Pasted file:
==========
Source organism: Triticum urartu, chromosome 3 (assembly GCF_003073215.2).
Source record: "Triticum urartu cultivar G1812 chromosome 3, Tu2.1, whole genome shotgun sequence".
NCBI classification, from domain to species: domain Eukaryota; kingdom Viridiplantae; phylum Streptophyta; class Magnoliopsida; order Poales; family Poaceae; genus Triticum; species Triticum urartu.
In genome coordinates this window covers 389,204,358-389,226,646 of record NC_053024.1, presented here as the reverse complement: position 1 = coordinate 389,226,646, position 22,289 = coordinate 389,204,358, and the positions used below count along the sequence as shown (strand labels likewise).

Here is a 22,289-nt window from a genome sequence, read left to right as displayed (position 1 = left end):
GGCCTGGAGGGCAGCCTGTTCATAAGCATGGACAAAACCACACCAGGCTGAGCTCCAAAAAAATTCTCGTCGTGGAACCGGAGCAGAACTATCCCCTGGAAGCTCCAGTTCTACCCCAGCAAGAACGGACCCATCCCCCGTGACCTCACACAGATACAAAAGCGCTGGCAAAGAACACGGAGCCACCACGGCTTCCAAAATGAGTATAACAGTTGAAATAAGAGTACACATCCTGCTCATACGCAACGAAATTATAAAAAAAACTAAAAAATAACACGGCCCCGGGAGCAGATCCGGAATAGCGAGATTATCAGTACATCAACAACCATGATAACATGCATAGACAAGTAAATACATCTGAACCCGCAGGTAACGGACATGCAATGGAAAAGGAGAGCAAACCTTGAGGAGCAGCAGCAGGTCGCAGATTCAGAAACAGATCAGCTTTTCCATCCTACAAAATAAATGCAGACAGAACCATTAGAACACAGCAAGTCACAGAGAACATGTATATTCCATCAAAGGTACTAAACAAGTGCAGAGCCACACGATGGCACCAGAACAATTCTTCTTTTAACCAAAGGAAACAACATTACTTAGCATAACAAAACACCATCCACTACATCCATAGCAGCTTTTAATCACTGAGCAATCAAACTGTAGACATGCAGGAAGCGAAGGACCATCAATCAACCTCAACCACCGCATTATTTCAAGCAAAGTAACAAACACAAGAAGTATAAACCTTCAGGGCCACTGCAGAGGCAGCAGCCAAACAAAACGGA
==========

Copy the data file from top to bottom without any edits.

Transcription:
Source organism: Triticum urartu, chromosome 3 (assembly GCF_003073215.2).
Source record: "Triticum urartu cultivar G1812 chromosome 3, Tu2.1, whole genome shotgun sequence".
NCBI classification, from domain to species: domain Eukaryota; kingdom Viridiplantae; phylum Streptophyta; class Magnoliopsida; order Poales; family Poaceae; genus Triticum; species Triticum urartu.
In genome coordinates this window covers 389,204,358-389,226,646 of record NC_053024.1, presented here as the reverse complement: position 1 = coordinate 389,226,646, position 22,289 = coordinate 389,204,358, and the positions used below count along the sequence as shown (strand labels likewise).

Here is a 22,289-nt window from a genome sequence, read left to right as displayed (position 1 = left end):
GGCCTGGAGGGCAGCCTGTTCATAAGCATGGACAAAACCACACCAGGCTGAGCTCCAAAAAAATTCTCGTCGTGGAACCGGAGCAGAACTATCCCCTGGAAGCTCCAGTTCTACCCCAGCAAGAACGGACCCATCCCCCGTGACCTCACACAGATACAAAAGCGCTGGCAAAGAACACGGAGCCACCACGGCTTCCAAAATGAGTATAACAGTTGAAATAAGAGTACACATCCTGCTCATACGCAACGAAATTATAAAAAAAACTAAAAAATAACACGGCCCCGGGAGCAGATCCGGAATAGCGAGATTATCAGTACATCAACAACCATGATAACATGCATAGACAAGTAAATACATCTGAACCCGCAGGTAACGGACATGCAATGGAAAAGGAGAGCAAACCTTGAGGAGCAGCAGCAGGTCGCAGATTCAGAAACAGATCAGCTTTTCCATCCTACAAAATAAATGCAGACAGAACCATTAGAACACAGCAAGTCACAGAGAACATGTATATTCCATCAAAGGTACTAAACAAGTGCAGAGCCACACGATGGCACCAGAACAATTCTTCTTTTAACCAAAGGAAACAACATTACTTAGCATAACAAAACACCATCCACTACATCCATAGCAGCTTTTAATCACTGAGCAATCAAACTGTAGACATGCAGGAAGCGAAGGACCATCAATCAACCTCAACCACCGCATTATTTCAAGCAAAGTAACAAACACAAGAAGTATAAACCTTCAGGGCCACTGCAGAGGCAGCAGCCAAACAAAACGGA